Denmark could sell stake in SAS

The Danish government on Thursday said it was prepared to sell its 14.3 percent stake in Scandinavian Airlines Systems (SAS) if Sweden opted to sell its share in the business.

Sweden’s centre-right opposition has signalled it plans to sell the Swedish state’s holdings in a number of companies, including its 21.4 percent stake in SAS, if it wins the country’s legislative elections on September 17.

SAS is half-owned by the three Scandinavian states. The Danish and Norwegian governments each hold 14.3 percent of SAS, while Sweden holds 21.4 percent. The remaining 50 percent is listed on the Copenhagen, Oslo and Stockholm stock exchanges.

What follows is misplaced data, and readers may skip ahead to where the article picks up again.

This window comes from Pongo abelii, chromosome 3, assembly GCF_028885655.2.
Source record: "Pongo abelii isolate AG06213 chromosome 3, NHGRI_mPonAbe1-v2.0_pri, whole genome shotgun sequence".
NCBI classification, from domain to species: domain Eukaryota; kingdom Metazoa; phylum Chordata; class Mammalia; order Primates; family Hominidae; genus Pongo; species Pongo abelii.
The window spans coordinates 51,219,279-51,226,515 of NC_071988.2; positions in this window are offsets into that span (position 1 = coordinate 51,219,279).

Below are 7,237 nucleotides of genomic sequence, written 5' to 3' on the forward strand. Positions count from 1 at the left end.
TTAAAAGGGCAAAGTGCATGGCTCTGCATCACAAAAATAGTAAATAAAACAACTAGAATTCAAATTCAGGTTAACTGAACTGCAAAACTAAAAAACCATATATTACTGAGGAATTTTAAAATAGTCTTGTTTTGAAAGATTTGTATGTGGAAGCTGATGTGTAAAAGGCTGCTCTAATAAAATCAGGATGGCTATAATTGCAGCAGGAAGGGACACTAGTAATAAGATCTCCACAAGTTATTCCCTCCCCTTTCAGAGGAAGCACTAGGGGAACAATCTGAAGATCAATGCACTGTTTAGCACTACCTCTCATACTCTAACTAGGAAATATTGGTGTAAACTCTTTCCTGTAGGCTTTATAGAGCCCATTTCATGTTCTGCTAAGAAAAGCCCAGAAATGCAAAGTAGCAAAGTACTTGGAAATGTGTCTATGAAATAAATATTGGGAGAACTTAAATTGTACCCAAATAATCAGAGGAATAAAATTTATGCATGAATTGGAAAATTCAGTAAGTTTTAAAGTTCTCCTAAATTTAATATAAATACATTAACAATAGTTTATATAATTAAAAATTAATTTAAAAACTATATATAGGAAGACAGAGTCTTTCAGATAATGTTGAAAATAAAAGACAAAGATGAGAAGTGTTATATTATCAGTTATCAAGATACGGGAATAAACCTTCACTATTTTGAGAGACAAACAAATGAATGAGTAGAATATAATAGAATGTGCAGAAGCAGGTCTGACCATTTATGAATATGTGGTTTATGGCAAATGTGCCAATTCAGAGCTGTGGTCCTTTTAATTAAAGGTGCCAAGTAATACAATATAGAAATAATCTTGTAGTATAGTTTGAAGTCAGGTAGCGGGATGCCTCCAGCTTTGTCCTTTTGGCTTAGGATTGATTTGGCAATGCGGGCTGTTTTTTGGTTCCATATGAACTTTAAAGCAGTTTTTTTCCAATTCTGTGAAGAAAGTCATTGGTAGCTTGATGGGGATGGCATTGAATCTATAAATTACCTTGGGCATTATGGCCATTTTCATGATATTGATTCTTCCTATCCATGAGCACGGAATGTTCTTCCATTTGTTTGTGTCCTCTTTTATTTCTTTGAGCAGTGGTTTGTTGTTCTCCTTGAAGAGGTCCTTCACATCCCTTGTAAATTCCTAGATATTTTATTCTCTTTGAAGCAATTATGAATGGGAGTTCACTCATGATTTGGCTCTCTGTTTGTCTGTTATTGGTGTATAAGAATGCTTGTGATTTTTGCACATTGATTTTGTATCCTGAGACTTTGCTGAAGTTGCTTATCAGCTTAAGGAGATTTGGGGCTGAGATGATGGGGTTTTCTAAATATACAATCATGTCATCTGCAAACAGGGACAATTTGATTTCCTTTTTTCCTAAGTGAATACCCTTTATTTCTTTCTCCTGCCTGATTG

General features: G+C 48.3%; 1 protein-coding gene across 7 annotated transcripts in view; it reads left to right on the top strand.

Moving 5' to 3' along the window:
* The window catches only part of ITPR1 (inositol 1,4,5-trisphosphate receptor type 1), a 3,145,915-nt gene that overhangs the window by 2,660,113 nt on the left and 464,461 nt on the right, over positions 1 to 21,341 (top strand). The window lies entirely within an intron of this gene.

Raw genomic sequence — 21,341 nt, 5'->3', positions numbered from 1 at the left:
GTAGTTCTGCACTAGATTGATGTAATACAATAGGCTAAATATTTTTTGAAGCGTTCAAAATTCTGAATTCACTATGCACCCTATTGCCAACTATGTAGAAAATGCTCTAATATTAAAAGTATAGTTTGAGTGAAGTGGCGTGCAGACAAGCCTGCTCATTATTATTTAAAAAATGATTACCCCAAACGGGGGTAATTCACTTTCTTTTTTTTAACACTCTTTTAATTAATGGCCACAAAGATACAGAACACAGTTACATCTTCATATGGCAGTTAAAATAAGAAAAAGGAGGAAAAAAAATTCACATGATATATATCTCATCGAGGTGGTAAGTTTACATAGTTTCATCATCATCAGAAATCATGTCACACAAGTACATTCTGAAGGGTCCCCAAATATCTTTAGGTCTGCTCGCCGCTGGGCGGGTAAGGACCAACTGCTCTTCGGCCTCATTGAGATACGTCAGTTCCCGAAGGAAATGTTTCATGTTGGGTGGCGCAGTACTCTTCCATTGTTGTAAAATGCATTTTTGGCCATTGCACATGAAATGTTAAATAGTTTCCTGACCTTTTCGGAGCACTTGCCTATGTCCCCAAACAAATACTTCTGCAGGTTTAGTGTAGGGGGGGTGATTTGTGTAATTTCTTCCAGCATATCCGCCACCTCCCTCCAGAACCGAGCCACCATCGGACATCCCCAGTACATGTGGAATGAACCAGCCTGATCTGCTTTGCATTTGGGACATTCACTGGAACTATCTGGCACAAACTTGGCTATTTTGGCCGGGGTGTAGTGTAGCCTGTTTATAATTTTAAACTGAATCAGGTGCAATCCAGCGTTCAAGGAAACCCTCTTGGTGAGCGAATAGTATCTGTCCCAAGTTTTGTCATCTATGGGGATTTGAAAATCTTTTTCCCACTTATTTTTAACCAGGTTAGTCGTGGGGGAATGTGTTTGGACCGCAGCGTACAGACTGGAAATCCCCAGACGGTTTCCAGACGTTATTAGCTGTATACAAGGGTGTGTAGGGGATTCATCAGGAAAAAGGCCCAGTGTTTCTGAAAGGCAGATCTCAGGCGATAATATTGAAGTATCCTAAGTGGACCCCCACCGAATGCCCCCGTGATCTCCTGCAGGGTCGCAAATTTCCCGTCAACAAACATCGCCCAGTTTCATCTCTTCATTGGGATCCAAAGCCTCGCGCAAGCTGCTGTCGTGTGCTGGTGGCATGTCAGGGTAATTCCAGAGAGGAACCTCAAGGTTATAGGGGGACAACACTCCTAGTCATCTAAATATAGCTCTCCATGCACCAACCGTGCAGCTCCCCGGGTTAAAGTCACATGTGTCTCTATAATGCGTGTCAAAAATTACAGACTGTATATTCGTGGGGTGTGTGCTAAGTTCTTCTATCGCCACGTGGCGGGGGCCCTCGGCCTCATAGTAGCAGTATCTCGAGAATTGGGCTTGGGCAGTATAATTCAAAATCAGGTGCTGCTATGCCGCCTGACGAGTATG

“If the next Swedish administration agrees with the Norwegian government to sell (their shares), I will work actively to sell off Denmark’s stake,” Danish Finance Minister Thor Pedersen told the financial daily Boersen.

“The (Danish) state has no immediate interest in owning SAS shares,” Pedersen added.

According to Boersen, the Danish and Norwegian governments have kept their stakes in the airline to prevent Sweden from buying them and thereby concentrating SAS to Stockholm.

The Danish stake is valued at around 1.5 billion kroner (201 million euros, 258 million dollars), based on the current share price.